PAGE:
Vitrectomy

Vitrectomy is a microsurgical procedure used to treat certain retinal disorders such as macular hole, epimacular membrane, retinal detachment, proliferative diabetic retinopathy

Retinopathy of Prematurity

Retinopathy of prematurity is a disease of small, premature babies. It is characterized by inadequate development of the blood vessels of the retina. When a child is born prematurely, the retinal blood vessels often have not developed to the far extent of the retina, and areas in the peripheral retina do not have blood vessels. These areas of “avascular” retina that do…

Retinal Venous Occlusion

Retinal vein occlusion is second only to diabetic retinopathy as a cause of vision loss due to disease affecting the blood circulation of the retina. There are two types: branch retinal vein occlusion (BRVO) and central retinal vein occlusion (CRVO).

Macular Holes

The macula is the center of the retina. It is responsible for central vision (straight ahead vision), your best vision, and most color vision. The center of the macula is called the fovea.

Idiopathic Perifoveal Telangiectasia

Idiopathic Perifoveal Telangiectasis is commonly referred to as macular telangiectasia, a retinal disorder that affects the center most part of the macula.  This poorly understood disease is most common in people between 40 to 60 years old. Dilated and leaky retinal capillaries develop around the temporal part of the foveal area and may eventually encompass the entire area, causing pigmentation to migrate below the…

Flashes and Floaters

Flashes are sometimes caused by mechanical stimulation of the retina, often referred to as “pulling”, “forces”, or “traction”. Floaters are relatively transparent, vague, usually curved objects that are seen best when looking at a white piece of paper, blue sky, light colored ceiling, or wall. They sometimes look like cobwebs, worms, rings, dots, or specks. Eye movement makes floaters more visible as…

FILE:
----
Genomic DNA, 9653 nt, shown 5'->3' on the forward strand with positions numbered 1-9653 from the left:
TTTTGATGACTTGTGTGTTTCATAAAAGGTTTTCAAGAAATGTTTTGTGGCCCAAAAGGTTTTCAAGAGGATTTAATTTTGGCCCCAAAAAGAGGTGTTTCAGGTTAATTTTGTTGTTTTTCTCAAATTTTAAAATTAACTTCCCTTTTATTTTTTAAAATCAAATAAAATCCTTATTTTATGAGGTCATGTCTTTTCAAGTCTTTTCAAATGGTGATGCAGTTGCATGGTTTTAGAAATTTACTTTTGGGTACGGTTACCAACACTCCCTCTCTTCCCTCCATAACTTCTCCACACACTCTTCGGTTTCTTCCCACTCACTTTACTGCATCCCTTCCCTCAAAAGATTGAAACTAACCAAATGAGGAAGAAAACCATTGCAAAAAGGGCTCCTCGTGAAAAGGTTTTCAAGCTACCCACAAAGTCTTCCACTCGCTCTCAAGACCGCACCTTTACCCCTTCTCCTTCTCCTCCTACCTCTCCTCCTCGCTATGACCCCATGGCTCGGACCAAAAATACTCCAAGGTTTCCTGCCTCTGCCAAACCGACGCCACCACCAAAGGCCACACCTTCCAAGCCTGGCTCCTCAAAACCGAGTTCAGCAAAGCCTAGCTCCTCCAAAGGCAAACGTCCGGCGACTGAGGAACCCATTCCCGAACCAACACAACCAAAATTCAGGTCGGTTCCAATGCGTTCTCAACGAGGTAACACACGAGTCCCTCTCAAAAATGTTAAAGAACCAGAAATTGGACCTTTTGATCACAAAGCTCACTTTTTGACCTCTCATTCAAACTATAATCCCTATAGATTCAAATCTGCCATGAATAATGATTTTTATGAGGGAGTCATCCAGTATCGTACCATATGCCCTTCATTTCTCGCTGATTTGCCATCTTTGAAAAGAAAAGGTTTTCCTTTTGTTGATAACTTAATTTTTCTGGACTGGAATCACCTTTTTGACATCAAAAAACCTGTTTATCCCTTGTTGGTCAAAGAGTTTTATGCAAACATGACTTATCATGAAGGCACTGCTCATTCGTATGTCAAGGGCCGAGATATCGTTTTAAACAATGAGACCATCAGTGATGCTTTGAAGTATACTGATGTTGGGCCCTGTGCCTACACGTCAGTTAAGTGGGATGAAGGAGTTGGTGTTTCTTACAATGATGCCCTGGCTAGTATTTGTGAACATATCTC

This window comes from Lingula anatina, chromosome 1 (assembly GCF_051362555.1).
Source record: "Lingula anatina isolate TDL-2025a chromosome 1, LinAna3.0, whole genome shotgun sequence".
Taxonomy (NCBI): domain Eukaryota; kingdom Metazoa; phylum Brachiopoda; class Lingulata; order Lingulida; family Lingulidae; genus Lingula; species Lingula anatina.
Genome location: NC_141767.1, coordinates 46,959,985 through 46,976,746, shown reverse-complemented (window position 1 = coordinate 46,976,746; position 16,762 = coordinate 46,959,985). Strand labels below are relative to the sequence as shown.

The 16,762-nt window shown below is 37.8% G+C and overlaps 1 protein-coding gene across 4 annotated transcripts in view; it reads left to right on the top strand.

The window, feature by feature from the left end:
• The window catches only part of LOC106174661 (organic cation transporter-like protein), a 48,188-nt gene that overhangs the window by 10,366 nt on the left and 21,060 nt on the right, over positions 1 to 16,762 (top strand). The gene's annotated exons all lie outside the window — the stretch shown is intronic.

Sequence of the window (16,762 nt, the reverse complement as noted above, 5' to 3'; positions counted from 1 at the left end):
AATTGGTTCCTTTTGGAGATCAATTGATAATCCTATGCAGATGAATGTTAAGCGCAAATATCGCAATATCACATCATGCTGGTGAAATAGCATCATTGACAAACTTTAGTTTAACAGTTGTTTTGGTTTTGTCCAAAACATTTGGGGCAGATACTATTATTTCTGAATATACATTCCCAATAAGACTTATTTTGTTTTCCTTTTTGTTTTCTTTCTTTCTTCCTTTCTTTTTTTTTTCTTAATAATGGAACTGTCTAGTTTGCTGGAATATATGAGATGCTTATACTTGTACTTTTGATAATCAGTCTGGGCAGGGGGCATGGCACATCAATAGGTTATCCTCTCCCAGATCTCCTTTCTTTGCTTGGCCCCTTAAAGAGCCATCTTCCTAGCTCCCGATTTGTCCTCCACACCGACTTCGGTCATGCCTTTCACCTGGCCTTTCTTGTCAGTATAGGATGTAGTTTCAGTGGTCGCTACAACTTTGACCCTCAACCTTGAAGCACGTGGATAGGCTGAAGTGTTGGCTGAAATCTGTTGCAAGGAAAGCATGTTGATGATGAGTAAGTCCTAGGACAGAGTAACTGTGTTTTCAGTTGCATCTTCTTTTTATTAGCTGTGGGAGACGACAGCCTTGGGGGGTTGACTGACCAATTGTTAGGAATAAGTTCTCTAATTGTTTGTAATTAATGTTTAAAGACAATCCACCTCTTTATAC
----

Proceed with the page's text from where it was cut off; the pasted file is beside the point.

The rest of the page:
Eye Anatomy – The Retina

The retina is the delicate lining at the back of the eye that functions much like the film in a camera. It receives light through the lens in your eye, forms that light into images, and sends those images to the brain, enabling you to see. The retina is composed of several layers of cells, including nerve cells, that do many things….

Diabetic Retinopathy

Diabetic retinopathy is damage to the retina caused by diabetes from abnormally high blood sugar levels. Naturally the level of circulating blood sugar must average 100 mg/dl (80 to 100 fasting and 120 two hours after meals). Long standing higher concentrations of blood sugar results in damage to capillaries (tiny, hair-like blood vessels). Since the retina requires high levels of oxygen to…

Macular Degeneration

Macular degeneration is a broad term describing diseases that lead to a loss of central vision. Some of these diseases affect the macula directly, while age related macular degeneration (AMD) affects the layer under the macula known as the retinal pigment epithelium, or RPE. Note that the conditions called macular hole and epimacular membrane (also called “macular pucker”, “wrinkling”, or “cellophane”) are not macular…

Epimacular Membranes

An epimacular membrane is a thin layer of tissue on the front surface of the macula which is the center of the retina and the region responsible for acute vision. Q: What is an epimacular membrane (EMM)? A: A thin layer of tissue on the surface of the macula. The macula is the center of the retina and is responsible for straight ahead…